Would you ever dream of making that big home purchase without actually seeing the property first? One of the most time-consuming parts of the home buying process is that of viewing homes and visiting property after property. 

There are actually many reasons that a buyer might buy a property without seeing it first. With the Internet, itís fairly easy to get an idea of what a house might be like. Too, if youíre an investor, itís sometimes worth the gamble to scoop up a property at the right price in order to score a great deal. 

Itís also usually not detrimental to buyers who are trying to get a home in a high competition market to go after places they really love immediately. The early bird does get the worm, right?

Foreclosed Properties 

Properties in distress may be in poor condition, but for the right buyer can be a great deal. Banks want to get rid of these places as soon as possible due to the expenses incurred by keeping them.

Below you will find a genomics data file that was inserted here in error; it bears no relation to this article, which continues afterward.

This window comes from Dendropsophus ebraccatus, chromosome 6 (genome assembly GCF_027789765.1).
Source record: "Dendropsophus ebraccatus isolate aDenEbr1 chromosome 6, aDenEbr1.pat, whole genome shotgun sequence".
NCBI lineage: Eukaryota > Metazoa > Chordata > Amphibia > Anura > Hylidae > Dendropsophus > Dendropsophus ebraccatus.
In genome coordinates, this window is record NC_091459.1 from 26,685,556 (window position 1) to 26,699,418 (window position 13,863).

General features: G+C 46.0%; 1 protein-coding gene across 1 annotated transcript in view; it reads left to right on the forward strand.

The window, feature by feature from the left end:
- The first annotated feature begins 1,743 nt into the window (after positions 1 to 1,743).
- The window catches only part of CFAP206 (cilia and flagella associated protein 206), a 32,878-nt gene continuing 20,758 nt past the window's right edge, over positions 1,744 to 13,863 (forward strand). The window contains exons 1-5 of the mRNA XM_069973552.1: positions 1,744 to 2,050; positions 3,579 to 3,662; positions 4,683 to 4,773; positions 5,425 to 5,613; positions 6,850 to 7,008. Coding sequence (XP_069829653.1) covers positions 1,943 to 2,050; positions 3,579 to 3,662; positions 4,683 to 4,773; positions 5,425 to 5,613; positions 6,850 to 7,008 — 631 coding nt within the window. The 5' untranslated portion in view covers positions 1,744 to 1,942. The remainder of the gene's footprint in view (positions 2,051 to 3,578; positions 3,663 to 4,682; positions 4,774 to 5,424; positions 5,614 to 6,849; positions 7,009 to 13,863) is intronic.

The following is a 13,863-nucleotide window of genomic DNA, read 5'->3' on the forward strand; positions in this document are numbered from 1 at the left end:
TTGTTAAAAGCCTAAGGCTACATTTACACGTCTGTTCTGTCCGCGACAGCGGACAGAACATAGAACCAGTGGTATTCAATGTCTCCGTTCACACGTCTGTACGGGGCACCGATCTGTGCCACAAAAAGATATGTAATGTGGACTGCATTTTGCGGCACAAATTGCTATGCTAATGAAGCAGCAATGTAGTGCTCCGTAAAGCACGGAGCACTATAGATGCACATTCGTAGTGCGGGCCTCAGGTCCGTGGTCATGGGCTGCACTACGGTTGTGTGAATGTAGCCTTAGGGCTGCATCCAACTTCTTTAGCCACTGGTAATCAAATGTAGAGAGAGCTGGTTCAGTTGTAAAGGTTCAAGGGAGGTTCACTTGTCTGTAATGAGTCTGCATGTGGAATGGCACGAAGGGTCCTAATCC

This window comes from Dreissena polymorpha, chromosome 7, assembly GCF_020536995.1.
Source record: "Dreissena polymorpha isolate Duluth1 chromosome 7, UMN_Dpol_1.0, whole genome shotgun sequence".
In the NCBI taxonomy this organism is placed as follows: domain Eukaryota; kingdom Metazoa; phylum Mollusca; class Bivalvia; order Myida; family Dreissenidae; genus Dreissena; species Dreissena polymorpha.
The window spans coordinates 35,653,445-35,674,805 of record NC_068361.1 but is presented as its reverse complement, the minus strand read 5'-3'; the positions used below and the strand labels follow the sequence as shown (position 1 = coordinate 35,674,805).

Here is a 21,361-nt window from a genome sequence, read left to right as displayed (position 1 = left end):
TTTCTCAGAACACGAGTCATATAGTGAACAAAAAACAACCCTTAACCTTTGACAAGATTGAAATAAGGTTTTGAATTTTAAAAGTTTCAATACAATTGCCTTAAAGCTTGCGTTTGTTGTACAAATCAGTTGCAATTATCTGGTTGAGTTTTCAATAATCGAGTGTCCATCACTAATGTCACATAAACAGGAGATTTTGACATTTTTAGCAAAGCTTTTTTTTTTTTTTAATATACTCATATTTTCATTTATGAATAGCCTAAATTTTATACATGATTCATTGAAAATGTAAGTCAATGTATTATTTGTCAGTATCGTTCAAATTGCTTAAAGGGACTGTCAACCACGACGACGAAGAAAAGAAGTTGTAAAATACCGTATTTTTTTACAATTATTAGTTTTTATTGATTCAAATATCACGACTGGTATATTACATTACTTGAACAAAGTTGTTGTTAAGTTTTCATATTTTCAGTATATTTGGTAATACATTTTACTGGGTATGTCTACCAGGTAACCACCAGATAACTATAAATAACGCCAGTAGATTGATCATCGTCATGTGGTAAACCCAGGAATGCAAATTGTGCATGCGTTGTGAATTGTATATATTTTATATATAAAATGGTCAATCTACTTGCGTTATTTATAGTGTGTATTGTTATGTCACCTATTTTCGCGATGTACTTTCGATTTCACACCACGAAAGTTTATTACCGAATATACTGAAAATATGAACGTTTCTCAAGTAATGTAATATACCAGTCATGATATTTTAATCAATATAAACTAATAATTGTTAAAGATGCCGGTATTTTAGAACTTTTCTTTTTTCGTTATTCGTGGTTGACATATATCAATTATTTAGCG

Pre-Construction Properties

Not all properties that are bought sight unseen are fixer uppers. Some properties can be bought in the pre-construction phase. These homes havenít been built but are already on the market available for purchase. Many times, buying properties this way can be cheaper than buying the new construction home after itís built. 

The Risks

There are obviously many risks to buying a home sight unseen. First, pictures can be deceiving. You never really know what youíre walking into until you see it. Photographs can easily hide major damage. Until a home is physically inspected, you may not know what the costs will be to repair it. 

The same risks apply to new construction homes. The layout of the home may not be what youíre looking for, or the home may not include the features that you want.